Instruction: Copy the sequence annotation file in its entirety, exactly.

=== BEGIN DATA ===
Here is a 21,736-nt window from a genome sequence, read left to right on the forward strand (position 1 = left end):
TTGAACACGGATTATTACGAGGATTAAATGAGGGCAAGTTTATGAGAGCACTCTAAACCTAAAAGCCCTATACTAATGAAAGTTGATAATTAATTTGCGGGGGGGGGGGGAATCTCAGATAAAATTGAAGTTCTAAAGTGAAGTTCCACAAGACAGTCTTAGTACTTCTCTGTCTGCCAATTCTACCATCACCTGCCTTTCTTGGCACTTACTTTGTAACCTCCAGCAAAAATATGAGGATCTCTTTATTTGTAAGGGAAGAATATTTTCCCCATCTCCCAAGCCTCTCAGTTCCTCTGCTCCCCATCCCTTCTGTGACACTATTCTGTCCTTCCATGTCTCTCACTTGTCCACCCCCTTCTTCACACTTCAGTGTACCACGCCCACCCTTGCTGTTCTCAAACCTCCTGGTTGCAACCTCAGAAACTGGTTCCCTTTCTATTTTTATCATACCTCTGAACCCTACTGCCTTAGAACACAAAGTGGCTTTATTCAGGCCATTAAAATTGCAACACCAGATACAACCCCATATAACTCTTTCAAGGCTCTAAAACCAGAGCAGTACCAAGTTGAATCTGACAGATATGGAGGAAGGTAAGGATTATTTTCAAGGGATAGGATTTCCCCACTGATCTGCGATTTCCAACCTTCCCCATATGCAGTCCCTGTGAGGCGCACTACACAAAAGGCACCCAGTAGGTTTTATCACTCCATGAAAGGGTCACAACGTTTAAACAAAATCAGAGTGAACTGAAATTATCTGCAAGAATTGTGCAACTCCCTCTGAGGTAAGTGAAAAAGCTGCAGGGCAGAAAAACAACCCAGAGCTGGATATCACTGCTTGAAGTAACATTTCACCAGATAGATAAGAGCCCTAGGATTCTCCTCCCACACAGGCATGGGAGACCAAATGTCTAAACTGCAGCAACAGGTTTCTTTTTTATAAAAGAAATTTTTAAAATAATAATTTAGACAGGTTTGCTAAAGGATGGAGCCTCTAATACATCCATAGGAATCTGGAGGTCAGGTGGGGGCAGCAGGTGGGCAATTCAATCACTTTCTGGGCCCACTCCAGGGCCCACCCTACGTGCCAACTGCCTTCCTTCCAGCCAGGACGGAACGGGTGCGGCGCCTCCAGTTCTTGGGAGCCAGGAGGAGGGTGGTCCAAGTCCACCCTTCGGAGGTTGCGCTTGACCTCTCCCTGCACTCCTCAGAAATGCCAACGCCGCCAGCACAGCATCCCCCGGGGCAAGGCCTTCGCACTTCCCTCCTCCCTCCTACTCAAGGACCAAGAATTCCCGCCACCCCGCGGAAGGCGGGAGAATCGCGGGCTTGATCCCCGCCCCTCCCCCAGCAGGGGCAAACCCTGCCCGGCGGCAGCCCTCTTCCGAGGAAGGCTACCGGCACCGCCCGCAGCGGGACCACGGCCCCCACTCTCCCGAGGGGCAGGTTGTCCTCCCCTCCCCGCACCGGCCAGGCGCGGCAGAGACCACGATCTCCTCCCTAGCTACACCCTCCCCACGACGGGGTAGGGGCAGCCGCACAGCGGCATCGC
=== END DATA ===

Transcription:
Here is a 21,736-nt window from a genome sequence, read left to right on the forward strand (position 1 = left end):
TTGAACACGGATTATTACGAGGATTAAATGAGGGCAAGTTTATGAGAGCACTCTAAACCTAAAAGCCCTATACTAATGAAAGTTGATAATTAATTTGCGGGGGGGGGGGGAATCTCAGATAAAATTGAAGTTCTAAAGTGAAGTTCCACAAGACAGTCTTAGTACTTCTCTGTCTGCCAATTCTACCATCACCTGCCTTTCTTGGCACTTACTTTGTAACCTCCAGCAAAAATATGAGGATCTCTTTATTTGTAAGGGAAGAATATTTTCCCCATCTCCCAAGCCTCTCAGTTCCTCTGCTCCCCATCCCTTCTGTGACACTATTCTGTCCTTCCATGTCTCTCACTTGTCCACCCCCTTCTTCACACTTCAGTGTACCACGCCCACCCTTGCTGTTCTCAAACCTCCTGGTTGCAACCTCAGAAACTGGTTCCCTTTCTATTTTTATCATACCTCTGAACCCTACTGCCTTAGAACACAAAGTGGCTTTATTCAGGCCATTAAAATTGCAACACCAGATACAACCCCATATAACTCTTTCAAGGCTCTAAAACCAGAGCAGTACCAAGTTGAATCTGACAGATATGGAGGAAGGTAAGGATTATTTTCAAGGGATAGGATTTCCCCACTGATCTGCGATTTCCAACCTTCCCCATATGCAGTCCCTGTGAGGCGCACTACACAAAAGGCACCCAGTAGGTTTTATCACTCCATGAAAGGGTCACAACGTTTAAACAAAATCAGAGTGAACTGAAATTATCTGCAAGAATTGTGCAACTCCCTCTGAGGTAAGTGAAAAAGCTGCAGGGCAGAAAAACAACCCAGAGCTGGATATCACTGCTTGAAGTAACATTTCACCAGATAGATAAGAGCCCTAGGATTCTCCTCCCACACAGGCATGGGAGACCAAATGTCTAAACTGCAGCAACAGGTTTCTTTTTTATAAAAGAAATTTTTAAAATAATAATTTAGACAGGTTTGCTAAAGGATGGAGCCTCTAATACATCCATAGGAATCTGGAGGTCAGGTGGGGGCAGCAGGTGGGCAATTCAATCACTTTCTGGGCCCACTCCAGGGCCCACCCTACGTGCCAACTGCCTTCCTTCCAGCCAGGACGGAACGGGTGCGGCGCCTCCAGTTCTTGGGAGCCAGGAGGAGGGTGGTCCAAGTCCACCCTTCGGAGGTTGCGCTTGACCTCTCCCTGCACTCCTCAGAAATGCCAACGCCGCCAGCACAGCATCCCCCGGGGCAAGGCCTTCGCACTTCCCTCCTCCCTCCTACTCAAGGACCAAGAATTCCCGCCACCCCGCGGAAGGCGGGAGAATCGCGGGCTTGATCCCCGCCCCTCCCCCAGCAGGGGCAAACCCTGCCCGGCGGCAGCCCTCTTCCGAGGAAGGCTACCGGCACCGCCCGCAGCGGGACCACGGCCCCCACTCTCCCGAGGGGCAGGTTGTCCTCCCCTCCCCGCACCGGCCAGGCGCGGCAGAGACCACGATCTCCTCCCTAGCTACACCCTCCCCACGACGGGGTAGGGGCAGCCGCACAGCGGCATCGC